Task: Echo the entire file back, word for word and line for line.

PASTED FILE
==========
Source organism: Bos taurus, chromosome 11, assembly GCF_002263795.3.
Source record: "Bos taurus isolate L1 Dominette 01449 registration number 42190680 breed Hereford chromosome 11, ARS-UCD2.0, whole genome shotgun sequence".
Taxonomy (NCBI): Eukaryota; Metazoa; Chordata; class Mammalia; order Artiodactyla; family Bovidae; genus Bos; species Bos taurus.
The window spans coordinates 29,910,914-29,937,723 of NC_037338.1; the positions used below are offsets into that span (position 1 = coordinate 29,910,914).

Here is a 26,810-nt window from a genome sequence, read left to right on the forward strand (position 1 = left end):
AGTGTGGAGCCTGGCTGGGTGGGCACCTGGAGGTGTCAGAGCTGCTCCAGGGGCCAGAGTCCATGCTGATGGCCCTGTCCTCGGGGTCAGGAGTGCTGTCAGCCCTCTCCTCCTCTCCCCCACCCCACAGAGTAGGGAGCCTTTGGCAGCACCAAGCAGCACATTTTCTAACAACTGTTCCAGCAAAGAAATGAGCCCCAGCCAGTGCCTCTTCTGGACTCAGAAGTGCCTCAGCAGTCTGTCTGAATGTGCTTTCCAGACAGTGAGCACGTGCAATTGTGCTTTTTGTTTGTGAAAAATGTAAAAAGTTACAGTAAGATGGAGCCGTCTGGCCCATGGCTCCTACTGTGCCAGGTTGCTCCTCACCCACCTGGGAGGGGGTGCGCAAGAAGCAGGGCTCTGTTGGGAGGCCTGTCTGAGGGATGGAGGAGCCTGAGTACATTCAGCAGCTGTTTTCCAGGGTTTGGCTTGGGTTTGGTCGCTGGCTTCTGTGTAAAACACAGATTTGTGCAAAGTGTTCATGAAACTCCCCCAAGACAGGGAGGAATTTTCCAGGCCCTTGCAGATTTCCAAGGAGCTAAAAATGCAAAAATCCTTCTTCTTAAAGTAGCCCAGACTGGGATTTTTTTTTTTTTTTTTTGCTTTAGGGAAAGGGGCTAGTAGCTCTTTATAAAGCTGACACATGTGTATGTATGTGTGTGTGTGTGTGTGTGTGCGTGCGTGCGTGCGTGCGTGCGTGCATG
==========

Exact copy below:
Source organism: Bos taurus, chromosome 11, assembly GCF_002263795.3.
Source record: "Bos taurus isolate L1 Dominette 01449 registration number 42190680 breed Hereford chromosome 11, ARS-UCD2.0, whole genome shotgun sequence".
Taxonomy (NCBI): Eukaryota; Metazoa; Chordata; class Mammalia; order Artiodactyla; family Bovidae; genus Bos; species Bos taurus.
The window spans coordinates 29,910,914-29,937,723 of NC_037338.1; the positions used below are offsets into that span (position 1 = coordinate 29,910,914).

Here is a 26,810-nt window from a genome sequence, read left to right on the forward strand (position 1 = left end):
AGTGTGGAGCCTGGCTGGGTGGGCACCTGGAGGTGTCAGAGCTGCTCCAGGGGCCAGAGTCCATGCTGATGGCCCTGTCCTCGGGGTCAGGAGTGCTGTCAGCCCTCTCCTCCTCTCCCCCACCCCACAGAGTAGGGAGCCTTTGGCAGCACCAAGCAGCACATTTTCTAACAACTGTTCCAGCAAAGAAATGAGCCCCAGCCAGTGCCTCTTCTGGACTCAGAAGTGCCTCAGCAGTCTGTCTGAATGTGCTTTCCAGACAGTGAGCACGTGCAATTGTGCTTTTTGTTTGTGAAAAATGTAAAAAGTTACAGTAAGATGGAGCCGTCTGGCCCATGGCTCCTACTGTGCCAGGTTGCTCCTCACCCACCTGGGAGGGGGTGCGCAAGAAGCAGGGCTCTGTTGGGAGGCCTGTCTGAGGGATGGAGGAGCCTGAGTACATTCAGCAGCTGTTTTCCAGGGTTTGGCTTGGGTTTGGTCGCTGGCTTCTGTGTAAAACACAGATTTGTGCAAAGTGTTCATGAAACTCCCCCAAGACAGGGAGGAATTTTCCAGGCCCTTGCAGATTTCCAAGGAGCTAAAAATGCAAAAATCCTTCTTCTTAAAGTAGCCCAGACTGGGATTTTTTTTTTTTTTTTTTGCTTTAGGGAAAGGGGCTAGTAGCTCTTTATAAAGCTGACACATGTGTATGTATGTGTGTGTGTGTGTGTGTGTGCGTGCGTGCGTGCGTGCGTGCGTGCATG